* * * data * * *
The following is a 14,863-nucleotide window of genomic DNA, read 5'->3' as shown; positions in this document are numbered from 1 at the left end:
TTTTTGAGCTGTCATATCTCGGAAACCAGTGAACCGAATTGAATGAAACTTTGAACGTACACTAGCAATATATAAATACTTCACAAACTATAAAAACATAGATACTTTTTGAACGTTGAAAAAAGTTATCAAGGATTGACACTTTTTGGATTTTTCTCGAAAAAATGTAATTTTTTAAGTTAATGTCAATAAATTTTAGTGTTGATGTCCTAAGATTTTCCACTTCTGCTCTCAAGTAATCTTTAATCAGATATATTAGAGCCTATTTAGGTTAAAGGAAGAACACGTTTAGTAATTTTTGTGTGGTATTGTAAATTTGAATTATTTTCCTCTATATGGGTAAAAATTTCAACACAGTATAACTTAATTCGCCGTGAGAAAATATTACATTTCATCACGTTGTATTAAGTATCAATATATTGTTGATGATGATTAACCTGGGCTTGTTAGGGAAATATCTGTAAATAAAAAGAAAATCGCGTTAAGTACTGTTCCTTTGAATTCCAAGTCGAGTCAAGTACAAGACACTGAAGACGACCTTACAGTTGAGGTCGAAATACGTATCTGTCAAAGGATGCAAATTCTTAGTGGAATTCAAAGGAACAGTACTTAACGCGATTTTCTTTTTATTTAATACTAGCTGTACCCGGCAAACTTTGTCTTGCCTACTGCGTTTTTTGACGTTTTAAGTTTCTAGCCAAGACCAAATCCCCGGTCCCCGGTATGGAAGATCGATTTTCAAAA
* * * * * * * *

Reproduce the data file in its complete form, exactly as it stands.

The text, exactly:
The following is a 14,863-nucleotide window of genomic DNA, read 5'->3' as shown; positions in this document are numbered from 1 at the left end:
TTTTTGAGCTGTCATATCTCGGAAACCAGTGAACCGAATTGAATGAAACTTTGAACGTACACTAGCAATATATAAATACTTCACAAACTATAAAAACATAGATACTTTTTGAACGTTGAAAAAAGTTATCAAGGATTGACACTTTTTGGATTTTTCTCGAAAAAATGTAATTTTTTAAGTTAATGTCAATAAATTTTAGTGTTGATGTCCTAAGATTTTCCACTTCTGCTCTCAAGTAATCTTTAATCAGATATATTAGAGCCTATTTAGGTTAAAGGAAGAACACGTTTAGTAATTTTTGTGTGGTATTGTAAATTTGAATTATTTTCCTCTATATGGGTAAAAATTTCAACACAGTATAACTTAATTCGCCGTGAGAAAATATTACATTTCATCACGTTGTATTAAGTATCAATATATTGTTGATGATGATTAACCTGGGCTTGTTAGGGAAATATCTGTAAATAAAAAGAAAATCGCGTTAAGTACTGTTCCTTTGAATTCCAAGTCGAGTCAAGTACAAGACACTGAAGACGACCTTACAGTTGAGGTCGAAATACGTATCTGTCAAAGGATGCAAATTCTTAGTGGAATTCAAAGGAACAGTACTTAACGCGATTTTCTTTTTATTTAATACTAGCTGTACCCGGCAAACTTTGTCTTGCCTACTGCGTTTTTTGACGTTTTAAGTTTCTAGCCAAGACCAAATCCCCGGTCCCCGGTATGGAAGATCGATTTTCAAAA